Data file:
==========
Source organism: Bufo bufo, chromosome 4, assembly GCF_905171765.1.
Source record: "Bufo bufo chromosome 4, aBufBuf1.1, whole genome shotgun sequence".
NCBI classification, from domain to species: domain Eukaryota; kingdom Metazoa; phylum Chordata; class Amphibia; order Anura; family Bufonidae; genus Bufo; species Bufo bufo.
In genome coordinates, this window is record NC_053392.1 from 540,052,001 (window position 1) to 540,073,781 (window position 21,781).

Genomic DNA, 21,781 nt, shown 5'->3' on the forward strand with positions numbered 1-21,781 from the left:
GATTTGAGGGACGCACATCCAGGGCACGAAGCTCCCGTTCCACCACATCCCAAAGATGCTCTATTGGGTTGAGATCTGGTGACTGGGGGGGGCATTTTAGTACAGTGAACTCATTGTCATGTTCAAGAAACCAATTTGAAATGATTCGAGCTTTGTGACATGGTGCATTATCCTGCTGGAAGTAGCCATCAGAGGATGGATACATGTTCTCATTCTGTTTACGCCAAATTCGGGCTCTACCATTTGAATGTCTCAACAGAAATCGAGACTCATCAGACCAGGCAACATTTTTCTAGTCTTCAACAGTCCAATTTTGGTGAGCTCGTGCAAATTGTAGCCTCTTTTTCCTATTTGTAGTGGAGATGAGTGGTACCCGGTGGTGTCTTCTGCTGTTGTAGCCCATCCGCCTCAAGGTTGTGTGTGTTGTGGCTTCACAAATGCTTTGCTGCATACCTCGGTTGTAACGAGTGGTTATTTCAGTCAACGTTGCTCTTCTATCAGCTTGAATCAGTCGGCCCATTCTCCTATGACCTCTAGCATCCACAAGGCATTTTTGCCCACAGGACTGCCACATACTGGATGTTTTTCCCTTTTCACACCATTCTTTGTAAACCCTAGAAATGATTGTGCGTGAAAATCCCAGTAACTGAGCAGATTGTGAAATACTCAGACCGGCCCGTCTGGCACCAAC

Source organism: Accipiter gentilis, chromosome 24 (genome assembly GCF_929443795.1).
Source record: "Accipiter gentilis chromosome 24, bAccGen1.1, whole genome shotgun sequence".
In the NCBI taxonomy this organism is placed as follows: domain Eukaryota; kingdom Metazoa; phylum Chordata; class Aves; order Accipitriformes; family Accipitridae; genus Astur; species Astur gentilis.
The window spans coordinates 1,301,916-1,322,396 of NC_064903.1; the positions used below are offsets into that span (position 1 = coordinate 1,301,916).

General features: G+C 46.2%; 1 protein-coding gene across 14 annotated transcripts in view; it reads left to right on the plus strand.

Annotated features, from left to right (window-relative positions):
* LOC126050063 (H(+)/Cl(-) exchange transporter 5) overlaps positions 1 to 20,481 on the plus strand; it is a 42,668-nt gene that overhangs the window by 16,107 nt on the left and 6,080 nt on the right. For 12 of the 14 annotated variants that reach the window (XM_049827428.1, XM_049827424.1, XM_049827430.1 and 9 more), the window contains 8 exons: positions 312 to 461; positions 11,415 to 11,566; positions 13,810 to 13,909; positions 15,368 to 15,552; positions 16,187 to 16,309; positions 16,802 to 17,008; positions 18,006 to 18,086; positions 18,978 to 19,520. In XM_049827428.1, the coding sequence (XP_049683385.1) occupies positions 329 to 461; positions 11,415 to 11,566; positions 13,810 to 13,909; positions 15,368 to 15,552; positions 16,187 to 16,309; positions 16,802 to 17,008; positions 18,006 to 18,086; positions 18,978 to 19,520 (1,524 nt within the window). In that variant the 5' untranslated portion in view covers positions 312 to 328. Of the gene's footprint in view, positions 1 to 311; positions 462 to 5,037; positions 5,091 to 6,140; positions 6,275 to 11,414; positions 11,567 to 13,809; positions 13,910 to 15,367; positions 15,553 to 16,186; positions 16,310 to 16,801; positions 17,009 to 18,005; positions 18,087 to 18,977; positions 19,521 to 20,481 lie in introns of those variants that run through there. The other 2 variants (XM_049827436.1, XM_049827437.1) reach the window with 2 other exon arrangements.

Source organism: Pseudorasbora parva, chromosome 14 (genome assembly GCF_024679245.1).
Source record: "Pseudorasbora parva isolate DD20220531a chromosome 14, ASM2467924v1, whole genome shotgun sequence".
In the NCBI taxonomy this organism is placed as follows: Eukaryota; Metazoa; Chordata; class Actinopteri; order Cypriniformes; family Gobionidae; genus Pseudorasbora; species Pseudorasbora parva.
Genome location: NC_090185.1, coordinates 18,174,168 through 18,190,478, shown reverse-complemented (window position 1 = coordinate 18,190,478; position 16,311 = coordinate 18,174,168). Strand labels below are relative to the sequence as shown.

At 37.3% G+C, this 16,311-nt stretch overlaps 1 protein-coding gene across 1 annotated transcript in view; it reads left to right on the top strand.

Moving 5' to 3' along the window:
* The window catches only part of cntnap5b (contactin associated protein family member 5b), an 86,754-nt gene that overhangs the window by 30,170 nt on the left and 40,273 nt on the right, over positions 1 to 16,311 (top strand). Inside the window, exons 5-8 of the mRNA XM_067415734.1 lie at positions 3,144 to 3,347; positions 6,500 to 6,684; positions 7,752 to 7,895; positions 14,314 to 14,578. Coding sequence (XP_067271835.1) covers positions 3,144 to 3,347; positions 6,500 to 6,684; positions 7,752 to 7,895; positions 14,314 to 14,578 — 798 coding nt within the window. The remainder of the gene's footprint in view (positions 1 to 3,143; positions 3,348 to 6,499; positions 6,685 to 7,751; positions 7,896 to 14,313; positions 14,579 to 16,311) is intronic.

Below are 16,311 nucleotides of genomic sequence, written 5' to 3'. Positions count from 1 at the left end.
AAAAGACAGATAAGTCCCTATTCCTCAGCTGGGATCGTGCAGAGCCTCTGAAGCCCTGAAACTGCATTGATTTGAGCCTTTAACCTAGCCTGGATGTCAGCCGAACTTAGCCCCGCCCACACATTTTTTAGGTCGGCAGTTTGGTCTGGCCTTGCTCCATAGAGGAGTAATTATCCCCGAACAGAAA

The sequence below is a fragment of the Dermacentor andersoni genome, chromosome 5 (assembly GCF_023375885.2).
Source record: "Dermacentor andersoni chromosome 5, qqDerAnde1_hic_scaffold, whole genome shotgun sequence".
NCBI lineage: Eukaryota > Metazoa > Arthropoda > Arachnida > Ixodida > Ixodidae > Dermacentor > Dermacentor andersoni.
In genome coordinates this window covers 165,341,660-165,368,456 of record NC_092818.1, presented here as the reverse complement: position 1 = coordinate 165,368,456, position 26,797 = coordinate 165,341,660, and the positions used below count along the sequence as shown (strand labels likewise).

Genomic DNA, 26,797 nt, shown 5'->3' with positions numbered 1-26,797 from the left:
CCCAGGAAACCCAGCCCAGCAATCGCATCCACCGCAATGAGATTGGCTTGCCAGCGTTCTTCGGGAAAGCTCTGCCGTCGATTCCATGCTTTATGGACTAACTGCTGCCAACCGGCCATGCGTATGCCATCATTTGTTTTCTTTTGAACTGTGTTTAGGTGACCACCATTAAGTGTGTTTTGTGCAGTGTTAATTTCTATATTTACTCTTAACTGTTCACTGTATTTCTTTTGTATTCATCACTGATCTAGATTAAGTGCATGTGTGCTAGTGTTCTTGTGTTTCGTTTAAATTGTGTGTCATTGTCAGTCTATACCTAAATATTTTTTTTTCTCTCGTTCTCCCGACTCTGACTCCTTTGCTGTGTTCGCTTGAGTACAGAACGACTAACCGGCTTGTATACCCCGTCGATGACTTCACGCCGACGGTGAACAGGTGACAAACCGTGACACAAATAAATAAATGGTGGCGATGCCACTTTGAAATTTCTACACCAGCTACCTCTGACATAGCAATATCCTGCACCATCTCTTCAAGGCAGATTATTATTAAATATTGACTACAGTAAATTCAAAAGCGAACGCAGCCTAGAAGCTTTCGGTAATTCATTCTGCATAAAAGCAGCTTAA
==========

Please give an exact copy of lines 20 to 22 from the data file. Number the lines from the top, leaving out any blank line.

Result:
* The window catches only part of cntnap5b (contactin associated protein family member 5b), an 86,754-nt gene that overhangs the window by 30,170 nt on the left and 40,273 nt on the right, over positions 1 to 16,311 (top strand). Inside the window, exons 5-8 of the mRNA XM_067415734.1 lie at positions 3,144 to 3,347; positions 6,500 to 6,684; positions 7,752 to 7,895; positions 14,314 to 14,578. Coding sequence (XP_067271835.1) covers positions 3,144 to 3,347; positions 6,500 to 6,684; positions 7,752 to 7,895; positions 14,314 to 14,578 — 798 coding nt within the window. The remainder of the gene's footprint in view (positions 1 to 3,143; positions 3,348 to 6,499; positions 6,685 to 7,751; positions 7,896 to 14,313; positions 14,579 to 16,311) is intronic.

Below are 16,311 nucleotides of genomic sequence, written 5' to 3'. Positions count from 1 at the left end.
AAAAGACAGATAAGTCCCTATTCCTCAGCTGGGATCGTGCAGAGCCTCTGAAGCCCTGAAACTGCATTGATTTGAGCCTTTAACCTAGCCTGGATGTCAGCCGAACTTAGCCCCGCCCACACATTTTTTAGGTCGGCAGTTTGGTCTGGCCTTGCTCCATAGAGGAGTAATTATCCCCGAACAGAAA